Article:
Perhaps the best insight into the practice of law is working in a law firm. There are nearly 8,000 lawyers in Mississippi alone and if one is diligent in the job search, a summer job in a law firm should be easy to find.

Major in a field you truly enjoy

There is no particular major that is more beneficial than any other in law school. In your first year of law school, you will see dozens of different majors represented. Majoring in a field you truly enjoy will help you maintain a high GPA because if you like what you are studying, you are more likely to do well in it. You will need to keep your GPA at least above a 3.25 (but closer to 3.5) to have a realistic chance of being accepted to law school. If you fall below a 3.0, you will need to score even higher on the LSAT in order to mitigate your lack of GPA.

As a Freshman, Sophomore, or Junior your focus should be on getting good grades.

To have a realistic chance at admission to law school, you will need above a 3.2 at a minimum, and preferably have a 3.5 or better. There is little else you can do to prepare yourself for law school other than:

Take Introduction to Logic (PHI 1113)

The MSU Philosophy Department offers perhaps the most useful undergraduate course for one considering law school. Irving Copi and Carl Cohen, famous scholars of Logic, define Logic as follows:

"Logic is the study of the methods and principals used to distinguish good from bad reasoning. ... The logician asks: Does the problem get solved? Does the conclusion reached follow from the premises used or assumed?" (Introduction to Logic, 8th Edition. McMillian Publishing, Inc., 1990).

Logic trains one's mind to predict the most probable outcome of a situation based on the information available to him or her. This is the very foundation of the skill of the lawyer. The American legal system operates under the concept of precedent. That is, prior cases already decided may be used to predict the outcome of an unresolved case that the lawyer's client currently faces. The ability to analyze a set of facts and apply past cases to that set of facts is precisely how the lawyer advises a client how best to proceed.

In law school, you will be faced with thinking unlike any you have probably ever done. The best exam answers are the ones that are clearly and most correctly reasoned. Thus, those trained in math and science tend to do well on the LSAT and in law school itself because their minds are wired for deductive reasoning inherent in scientific inquiry.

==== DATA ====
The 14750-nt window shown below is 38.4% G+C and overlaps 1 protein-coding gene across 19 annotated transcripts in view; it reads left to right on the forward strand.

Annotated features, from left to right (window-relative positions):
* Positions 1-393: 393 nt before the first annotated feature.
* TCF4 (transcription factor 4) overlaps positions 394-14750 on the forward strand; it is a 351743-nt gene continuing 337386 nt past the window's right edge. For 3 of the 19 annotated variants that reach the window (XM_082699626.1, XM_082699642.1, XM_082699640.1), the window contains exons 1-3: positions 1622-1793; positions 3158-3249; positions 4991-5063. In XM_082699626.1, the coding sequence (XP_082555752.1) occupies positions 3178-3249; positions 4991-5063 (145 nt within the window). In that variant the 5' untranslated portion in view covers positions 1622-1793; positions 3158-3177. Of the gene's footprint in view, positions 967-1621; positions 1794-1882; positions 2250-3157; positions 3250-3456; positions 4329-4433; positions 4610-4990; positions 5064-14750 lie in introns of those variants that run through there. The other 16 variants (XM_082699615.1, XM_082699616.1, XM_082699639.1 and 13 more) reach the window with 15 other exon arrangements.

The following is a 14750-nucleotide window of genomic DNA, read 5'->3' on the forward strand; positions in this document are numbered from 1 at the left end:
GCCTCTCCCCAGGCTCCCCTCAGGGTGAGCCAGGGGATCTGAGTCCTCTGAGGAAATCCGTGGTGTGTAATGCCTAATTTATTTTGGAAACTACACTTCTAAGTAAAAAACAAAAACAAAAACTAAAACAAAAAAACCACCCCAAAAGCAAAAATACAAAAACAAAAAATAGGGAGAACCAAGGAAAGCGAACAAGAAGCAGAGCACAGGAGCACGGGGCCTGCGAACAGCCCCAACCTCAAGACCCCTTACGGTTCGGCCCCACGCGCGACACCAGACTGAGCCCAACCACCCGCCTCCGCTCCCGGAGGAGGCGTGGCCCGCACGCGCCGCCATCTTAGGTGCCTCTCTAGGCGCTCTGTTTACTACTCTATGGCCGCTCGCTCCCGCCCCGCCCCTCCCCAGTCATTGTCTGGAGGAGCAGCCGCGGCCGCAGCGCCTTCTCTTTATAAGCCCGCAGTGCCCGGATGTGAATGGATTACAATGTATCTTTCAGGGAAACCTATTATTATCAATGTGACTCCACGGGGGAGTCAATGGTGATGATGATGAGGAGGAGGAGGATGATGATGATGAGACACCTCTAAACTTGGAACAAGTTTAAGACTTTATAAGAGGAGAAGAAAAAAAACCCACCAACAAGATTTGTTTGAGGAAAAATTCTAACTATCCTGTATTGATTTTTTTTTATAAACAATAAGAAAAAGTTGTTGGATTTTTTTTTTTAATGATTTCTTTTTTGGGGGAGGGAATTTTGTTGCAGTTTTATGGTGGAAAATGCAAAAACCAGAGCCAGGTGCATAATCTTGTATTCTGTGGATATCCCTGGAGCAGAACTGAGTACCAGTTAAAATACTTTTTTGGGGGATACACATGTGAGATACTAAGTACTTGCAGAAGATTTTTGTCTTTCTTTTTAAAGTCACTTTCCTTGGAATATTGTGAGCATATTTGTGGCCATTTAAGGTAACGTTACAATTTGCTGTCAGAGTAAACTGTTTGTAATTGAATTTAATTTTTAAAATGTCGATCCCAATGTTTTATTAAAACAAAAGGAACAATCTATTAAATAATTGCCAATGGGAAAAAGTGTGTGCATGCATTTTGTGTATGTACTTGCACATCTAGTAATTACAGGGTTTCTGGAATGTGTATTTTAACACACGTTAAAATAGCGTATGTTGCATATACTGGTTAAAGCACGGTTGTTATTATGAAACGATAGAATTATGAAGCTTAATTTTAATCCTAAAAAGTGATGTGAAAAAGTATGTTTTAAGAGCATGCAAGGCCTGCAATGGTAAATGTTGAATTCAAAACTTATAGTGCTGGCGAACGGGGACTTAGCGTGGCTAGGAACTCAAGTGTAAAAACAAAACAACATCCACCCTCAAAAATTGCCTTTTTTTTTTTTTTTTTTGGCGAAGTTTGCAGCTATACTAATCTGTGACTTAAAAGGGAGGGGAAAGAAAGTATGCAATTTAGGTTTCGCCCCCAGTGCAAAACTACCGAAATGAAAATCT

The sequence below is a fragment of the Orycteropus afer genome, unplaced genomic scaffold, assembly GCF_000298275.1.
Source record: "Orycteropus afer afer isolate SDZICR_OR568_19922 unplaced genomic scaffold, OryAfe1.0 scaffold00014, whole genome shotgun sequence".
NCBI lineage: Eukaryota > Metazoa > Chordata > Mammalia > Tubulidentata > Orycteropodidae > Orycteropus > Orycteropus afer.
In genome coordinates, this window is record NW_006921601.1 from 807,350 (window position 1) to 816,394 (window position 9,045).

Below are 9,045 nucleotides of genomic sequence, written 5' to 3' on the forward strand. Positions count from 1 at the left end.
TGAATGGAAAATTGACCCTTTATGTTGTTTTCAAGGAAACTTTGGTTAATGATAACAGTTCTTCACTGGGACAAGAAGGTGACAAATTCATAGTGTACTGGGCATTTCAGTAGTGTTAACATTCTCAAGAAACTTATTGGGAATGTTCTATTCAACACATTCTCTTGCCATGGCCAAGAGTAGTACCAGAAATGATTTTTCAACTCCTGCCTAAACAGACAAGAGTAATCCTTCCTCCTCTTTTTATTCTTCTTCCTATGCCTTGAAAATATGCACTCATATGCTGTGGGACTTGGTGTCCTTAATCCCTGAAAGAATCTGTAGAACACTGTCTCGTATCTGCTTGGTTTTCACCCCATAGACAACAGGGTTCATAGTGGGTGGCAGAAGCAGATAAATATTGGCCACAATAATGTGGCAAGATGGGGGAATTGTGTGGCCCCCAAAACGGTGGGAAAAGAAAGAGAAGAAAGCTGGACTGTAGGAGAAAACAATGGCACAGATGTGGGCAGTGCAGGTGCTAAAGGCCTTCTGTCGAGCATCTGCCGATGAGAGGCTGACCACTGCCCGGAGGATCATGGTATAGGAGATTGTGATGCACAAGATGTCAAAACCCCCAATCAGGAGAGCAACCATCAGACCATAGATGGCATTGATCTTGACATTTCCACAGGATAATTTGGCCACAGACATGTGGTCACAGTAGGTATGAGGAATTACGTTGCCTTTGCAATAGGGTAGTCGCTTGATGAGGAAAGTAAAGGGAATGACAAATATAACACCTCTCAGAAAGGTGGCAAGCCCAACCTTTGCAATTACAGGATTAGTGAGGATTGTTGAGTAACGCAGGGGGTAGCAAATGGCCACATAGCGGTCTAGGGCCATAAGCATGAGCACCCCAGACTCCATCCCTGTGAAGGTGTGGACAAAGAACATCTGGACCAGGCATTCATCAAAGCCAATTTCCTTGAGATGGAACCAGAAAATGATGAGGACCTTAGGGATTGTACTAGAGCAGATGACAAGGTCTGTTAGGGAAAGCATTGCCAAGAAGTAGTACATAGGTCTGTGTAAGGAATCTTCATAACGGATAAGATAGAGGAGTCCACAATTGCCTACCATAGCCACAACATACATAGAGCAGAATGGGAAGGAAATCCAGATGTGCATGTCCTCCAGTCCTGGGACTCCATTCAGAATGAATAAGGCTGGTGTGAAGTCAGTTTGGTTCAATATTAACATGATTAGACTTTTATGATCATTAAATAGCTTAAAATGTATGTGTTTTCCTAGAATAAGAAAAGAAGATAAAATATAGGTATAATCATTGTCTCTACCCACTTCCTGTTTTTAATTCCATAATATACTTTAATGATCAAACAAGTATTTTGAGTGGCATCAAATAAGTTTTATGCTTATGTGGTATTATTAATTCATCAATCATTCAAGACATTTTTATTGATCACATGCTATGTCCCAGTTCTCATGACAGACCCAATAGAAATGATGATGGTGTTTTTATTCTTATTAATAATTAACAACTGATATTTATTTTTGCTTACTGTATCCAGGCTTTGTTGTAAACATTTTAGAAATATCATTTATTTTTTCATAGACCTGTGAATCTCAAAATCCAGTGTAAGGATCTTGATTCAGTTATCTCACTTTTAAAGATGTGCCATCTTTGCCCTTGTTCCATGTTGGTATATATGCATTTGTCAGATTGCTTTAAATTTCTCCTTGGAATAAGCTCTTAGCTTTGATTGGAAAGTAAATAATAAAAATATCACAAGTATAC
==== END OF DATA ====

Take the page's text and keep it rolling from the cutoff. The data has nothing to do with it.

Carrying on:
This is not to say that people more skilled in English and liberal arts areas will not excel in law school or as lawyers. But some exposure to the study of Logic is as beneficial to law school as learning to write well. In law school one will be required to deductively analyze problems and be able to clearly communicate their solutions in writing. It will pay enormous dividends in law school to have had a very well-rounded general education as an undergraduate.

Thus, if you are more inclined toward the arts and humanities, perhaps challenging yourself in a science or math unrelated to your major is a way to think about scheduling your classes. And, if you are more inclined toward science and math, perhaps challenging yourself in the arts and humanities is a way to think about scheduling your classes.

Take Rhetorical Theory (CO 4243)

Taught in the Communication Department, Rhetorical Theory will teach you the foundations of debate and well-structured argument. It will teach you how to organize your thoughts so they are most effective and how to communicate those thoughts with maximum efficiency and impact.

Take the LSAT the summer after your junior year or the fall of your senior year.

The Law School Admissions Test (LSAT) is the main barrier that stands between you and law school. It is a difficult test for anyone, and if one does not prepare adequately beforehand one is nearly guaranteed to not achieve a sufficient score. For information on the LSAT and to register for it, go to www.lsac.org.

Taking the LSAT the summer after your junior year does two things. First, it allows you to set that as a landmark in your head and allows you to begin to formulate an adequate timetable before taking the exam under which to prepare. Second, it opens your senior year to retake the exam should you not make an adequate score during your junior year. Should you score higher, it should still allow time for you to enroll in law school in the fall after your graduation.

However, that advice is based solely on one's desire to begin law school immediately following college graduation. You should consider taking a year or two to work in between college and law school. Taking this time will allow you to mature significantly and perhaps approach law school more seriously and prudently. It will also provide you the opportunity to acclimate yourself to working a full-time job. The value of such acclimation cannot be overstated. The people who are most successful in law school are invariably the people who treat it like an 8-5 job instead of a continuation of college.

To begin preparation for the LSAT, you should first take a timed practice exam. You can find one at www.lsac.org. Then calculate your score. This will be the foundation from which you can prepare to take the real thing. If your score is below 150, do not dismay. With discipline and practice, you can raise that score. If the score is above 150, don't rest easy. You still need to practice and become more and more familiar with the test. You could very easily take it again and score a 145.